Fellow upstages fancied stablemates in Ambitious Dragon Handicap
The market expected a John Moore-trained winner of the Class 1 Ambitious Dragon Handicap (1400m), the undercard feature on BMW Hong Kong Derby day on Sunday (19 March), and the handler duly saluted in a portent of things to come in the Derby itself later on the Sha Tin card.
However, unlike the four-year-old feature, it was not the Moore victor that the market expected as favourites Invincible Dragon and Helene Paragon were upstaged by Dashing Fellow in a tactical five-horse race.
Class 1 Hong Kong Macau Trophy Handicap (1400m) winner Invincible Dragon (115lb) was sent out the 1.6 favourite with Joao Moreira aboard, while two-time G1 victor Helene Paragon also had supporters for jockey Tommy Berry at 3.4, despite being burdened with 133 pounds. Dashing Fellow did have support late, backed into 5/1, but he was a clear third elect from the Moore yard.
“Dashing Fellow just kept kicking to the line because he’s a warhorse,” Moore said of the Karis Teetan-ridden Duporth gelding. “He’s genuine as the day is long and he just kept kicking to the line, and just the weight pull told the tale at the end of the race. They let him dictate, he goes at his own speed and that was it, he was always going to be hard to pass.”
A stirring spectacle of all five runners stretched across the track at the 200m suggested backmarkers Invincible Dragon and Helene Paragon were about to assert their superiority, but it was long-time leader Dashing Fellow who staved off all challenges to record a neck victory over John Size-trained Contentment (129lb). Invincible Dragon was a further length away in third, with Helene Paragon last of the five runners, four and a quarter lengths from the winner.
“He hated the ground, Helene Paragon,” Moore said. “He was floundering with the weight and he was struggling in the going. But this was just a handicap and he has bigger targets. I think he would handle it with, say, 126 pounds on his back, but not with 133 pounds. Invincible Dragon, he wasn’t comfortable on the ground. He did win at Saint-Cloud on soft going before he came here, but this is a different type of soft – here, it is shifting on top, whereas you get right into the ground at Saint-Cloud.”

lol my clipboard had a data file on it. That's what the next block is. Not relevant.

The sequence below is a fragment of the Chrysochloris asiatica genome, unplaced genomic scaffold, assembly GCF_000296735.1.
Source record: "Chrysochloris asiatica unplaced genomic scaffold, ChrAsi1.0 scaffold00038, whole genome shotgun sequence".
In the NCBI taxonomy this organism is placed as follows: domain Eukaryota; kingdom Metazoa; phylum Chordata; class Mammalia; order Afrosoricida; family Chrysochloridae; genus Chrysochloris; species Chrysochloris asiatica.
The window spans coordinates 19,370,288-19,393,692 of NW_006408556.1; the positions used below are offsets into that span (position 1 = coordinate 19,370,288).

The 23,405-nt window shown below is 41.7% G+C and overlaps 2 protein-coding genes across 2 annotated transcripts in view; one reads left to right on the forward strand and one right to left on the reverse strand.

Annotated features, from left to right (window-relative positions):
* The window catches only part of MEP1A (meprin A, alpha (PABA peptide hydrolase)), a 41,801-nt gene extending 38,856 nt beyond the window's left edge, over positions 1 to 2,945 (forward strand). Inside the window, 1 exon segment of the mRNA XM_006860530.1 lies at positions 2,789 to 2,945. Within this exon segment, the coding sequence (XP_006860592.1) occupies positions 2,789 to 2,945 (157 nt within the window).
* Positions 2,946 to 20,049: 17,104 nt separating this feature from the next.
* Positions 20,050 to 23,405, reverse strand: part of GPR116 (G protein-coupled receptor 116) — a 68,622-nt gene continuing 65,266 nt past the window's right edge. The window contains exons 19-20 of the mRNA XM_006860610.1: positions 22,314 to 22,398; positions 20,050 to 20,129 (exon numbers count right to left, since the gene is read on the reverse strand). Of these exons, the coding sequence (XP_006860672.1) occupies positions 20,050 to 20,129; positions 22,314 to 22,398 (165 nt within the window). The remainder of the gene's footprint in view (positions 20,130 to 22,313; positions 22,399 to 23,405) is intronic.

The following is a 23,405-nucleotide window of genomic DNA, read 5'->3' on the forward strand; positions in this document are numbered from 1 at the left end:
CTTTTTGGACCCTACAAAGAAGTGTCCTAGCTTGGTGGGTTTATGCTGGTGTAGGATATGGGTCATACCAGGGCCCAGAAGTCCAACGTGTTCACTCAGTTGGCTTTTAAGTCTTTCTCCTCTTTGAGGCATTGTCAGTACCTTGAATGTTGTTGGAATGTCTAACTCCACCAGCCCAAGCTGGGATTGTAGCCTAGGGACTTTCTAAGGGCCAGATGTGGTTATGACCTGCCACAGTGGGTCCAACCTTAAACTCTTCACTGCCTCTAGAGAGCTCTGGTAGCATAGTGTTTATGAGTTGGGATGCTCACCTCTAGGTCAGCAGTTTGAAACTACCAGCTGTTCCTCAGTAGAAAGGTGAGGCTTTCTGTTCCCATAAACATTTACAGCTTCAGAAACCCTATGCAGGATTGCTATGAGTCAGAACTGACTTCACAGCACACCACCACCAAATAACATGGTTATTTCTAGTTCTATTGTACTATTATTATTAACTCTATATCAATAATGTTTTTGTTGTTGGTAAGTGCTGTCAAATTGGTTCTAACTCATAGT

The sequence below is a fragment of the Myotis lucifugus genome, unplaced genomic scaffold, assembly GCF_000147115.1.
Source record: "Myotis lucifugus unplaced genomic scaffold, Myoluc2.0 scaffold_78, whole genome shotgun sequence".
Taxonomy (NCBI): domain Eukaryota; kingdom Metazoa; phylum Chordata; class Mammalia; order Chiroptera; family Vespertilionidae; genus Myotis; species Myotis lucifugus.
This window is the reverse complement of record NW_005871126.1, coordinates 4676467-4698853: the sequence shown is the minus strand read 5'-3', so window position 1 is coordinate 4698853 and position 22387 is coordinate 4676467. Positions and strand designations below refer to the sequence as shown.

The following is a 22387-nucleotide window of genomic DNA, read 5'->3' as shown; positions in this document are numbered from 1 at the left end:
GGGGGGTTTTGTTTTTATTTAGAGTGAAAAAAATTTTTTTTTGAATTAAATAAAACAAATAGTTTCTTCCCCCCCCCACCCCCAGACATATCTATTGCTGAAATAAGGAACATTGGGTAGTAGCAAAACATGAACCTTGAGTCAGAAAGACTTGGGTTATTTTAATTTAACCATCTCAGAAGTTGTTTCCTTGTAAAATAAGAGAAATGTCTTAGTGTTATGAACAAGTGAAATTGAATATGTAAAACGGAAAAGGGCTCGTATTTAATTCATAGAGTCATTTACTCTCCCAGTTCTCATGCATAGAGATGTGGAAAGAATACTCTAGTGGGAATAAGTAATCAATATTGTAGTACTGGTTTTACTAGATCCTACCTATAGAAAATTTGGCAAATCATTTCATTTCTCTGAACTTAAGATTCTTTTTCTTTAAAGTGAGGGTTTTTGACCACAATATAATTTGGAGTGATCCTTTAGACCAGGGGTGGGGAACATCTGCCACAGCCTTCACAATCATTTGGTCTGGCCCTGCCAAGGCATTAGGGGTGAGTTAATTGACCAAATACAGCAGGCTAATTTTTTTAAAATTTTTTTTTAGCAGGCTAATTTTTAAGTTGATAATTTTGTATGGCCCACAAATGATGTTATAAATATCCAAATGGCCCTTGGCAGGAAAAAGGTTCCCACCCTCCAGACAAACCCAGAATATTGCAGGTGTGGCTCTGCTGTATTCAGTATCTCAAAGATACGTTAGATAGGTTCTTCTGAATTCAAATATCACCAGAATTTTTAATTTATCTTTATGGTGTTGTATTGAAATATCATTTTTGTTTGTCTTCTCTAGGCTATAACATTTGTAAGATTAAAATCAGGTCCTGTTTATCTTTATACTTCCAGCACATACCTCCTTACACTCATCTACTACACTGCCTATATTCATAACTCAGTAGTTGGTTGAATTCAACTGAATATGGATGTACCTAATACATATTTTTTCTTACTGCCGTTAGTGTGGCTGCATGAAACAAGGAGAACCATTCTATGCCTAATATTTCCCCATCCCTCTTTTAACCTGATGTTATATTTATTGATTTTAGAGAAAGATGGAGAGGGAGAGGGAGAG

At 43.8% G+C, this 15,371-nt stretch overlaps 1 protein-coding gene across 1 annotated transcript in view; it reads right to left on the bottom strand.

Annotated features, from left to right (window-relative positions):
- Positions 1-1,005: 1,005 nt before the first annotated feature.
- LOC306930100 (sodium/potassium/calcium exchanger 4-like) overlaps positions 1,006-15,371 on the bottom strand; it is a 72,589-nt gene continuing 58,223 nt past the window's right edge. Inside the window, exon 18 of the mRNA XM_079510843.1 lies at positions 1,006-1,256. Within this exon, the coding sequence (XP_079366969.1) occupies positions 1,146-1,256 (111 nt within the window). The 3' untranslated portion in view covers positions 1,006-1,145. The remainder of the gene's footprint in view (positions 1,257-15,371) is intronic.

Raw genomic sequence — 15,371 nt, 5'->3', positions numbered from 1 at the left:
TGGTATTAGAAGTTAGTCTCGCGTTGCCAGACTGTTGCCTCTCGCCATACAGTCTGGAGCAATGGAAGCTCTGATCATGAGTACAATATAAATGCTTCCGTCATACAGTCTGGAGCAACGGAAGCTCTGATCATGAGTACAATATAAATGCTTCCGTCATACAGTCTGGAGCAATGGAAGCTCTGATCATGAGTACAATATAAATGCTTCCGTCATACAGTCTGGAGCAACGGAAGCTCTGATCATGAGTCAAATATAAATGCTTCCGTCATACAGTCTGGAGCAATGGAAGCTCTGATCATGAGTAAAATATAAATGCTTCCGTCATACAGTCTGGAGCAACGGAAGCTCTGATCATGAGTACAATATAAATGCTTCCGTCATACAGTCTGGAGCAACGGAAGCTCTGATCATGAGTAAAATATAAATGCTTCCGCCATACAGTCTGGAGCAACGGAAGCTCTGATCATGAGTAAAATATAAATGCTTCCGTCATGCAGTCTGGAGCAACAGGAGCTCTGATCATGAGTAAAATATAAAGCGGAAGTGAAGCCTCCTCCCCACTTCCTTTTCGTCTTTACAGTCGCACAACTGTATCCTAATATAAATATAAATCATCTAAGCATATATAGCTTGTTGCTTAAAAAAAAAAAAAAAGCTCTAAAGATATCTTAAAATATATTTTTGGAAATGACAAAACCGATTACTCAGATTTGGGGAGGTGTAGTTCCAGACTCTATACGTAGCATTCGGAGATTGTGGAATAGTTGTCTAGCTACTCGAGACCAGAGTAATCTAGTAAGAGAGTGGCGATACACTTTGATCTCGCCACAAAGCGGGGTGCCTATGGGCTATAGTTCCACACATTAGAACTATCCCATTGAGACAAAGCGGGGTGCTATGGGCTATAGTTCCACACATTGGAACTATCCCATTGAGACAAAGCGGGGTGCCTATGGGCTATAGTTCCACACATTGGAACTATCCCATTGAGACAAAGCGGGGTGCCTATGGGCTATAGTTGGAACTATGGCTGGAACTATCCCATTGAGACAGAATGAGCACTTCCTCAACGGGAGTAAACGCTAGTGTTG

Moreira dominates as Hall snares double
The BMW Hong Kong Derby (2000m) belonged to Moore and Moreira with Rapper Dragon, but it was Moreira who dominated proceedings outside of the feature with a five-timer of his own.
The Brazilian rider scored a double for trainer David Hall, taking the Class 4 Helene Mascot Handicap (1200m) on Mr Picasso (132lb) and the Class 3 Luger Handicap (2000m) on Mambo Rock (116lb), while he added the Class 4 Fay Fay Handicap (1000m) on Tony Millard-trained Strathclyde before taking the final race, the Class 2 Akeed Mofeed Handicap (1400m), on Size’s Western Express.
Hall said Moreira’s ride on Mambo Rock was a stellar display of horsemanship, but he believes it wasn’t the best ride on the 10-race card.
“I think ride of the day has to go to Joao’s effort on Mr Picasso earlier, maybe just,” Hall said with a smile. “They are always good rides from Joao, we get a bit spoilt when we have him on. With Mambo Rock, he drew one, he hugged the rail, and there was probably some thoughts about wanting to get off the rail, but he makes the right decisions and that’s what makes him so good.”
Mambo Rock has now won twice from his last three starts, but Hall says the four-year-old is likely to have a break now before attempting to climb into Class 2 next term.
“He has scope, but I think he’s probably done enough for now,” Hall said. “We’ve thought about gelding him previously and I think if I take a bit of a risk and leave him as a colt until next season, it might be a bit dangerous. So we might give him a break, geld him and then see if he can keep climbing next season.”
Mr Picasso has proven a quirky customer at times, but the four-year-old finally broke through the top of Class 4 with a game success in the opener.
“He’s his own worst enemy, for sure,” Hall said. “He’s extremely nervous and we’ve spent a lot of time, done a lot of things with him that have not had much effect. He gets himself worked up, and the weather was probably a little kinder to us today so he looked marginally better. But I’m not looking forward to the hot, humid summer, it might take too much out of him. Hopefully, with more racing and with age, he will mature mentally, and it is needed if he is to climb higher.”
Size said he would continue to race Western Express in handicaps as long as he can, although he said he came out of a last-start 12th in the Hong Kong Classic Cup with excuses.
“I will see if I can find a Class 1 for him,” Size said. “The classier horses might be a bit too strong for him at the moment. He had a blood abnormality after the Classic Cup that ruled him out of the Hong Kong Macau Trophy but he’s thrived since, he’s come right pretty quickly, he trialled well and he seemed to actually freshen up well after the Classic Cup. That was crucial today.”
Racing returns to Happy Valley on Wednesday night (22 March), with the Class 1 Happy Valley Vase (1800m) the feature.
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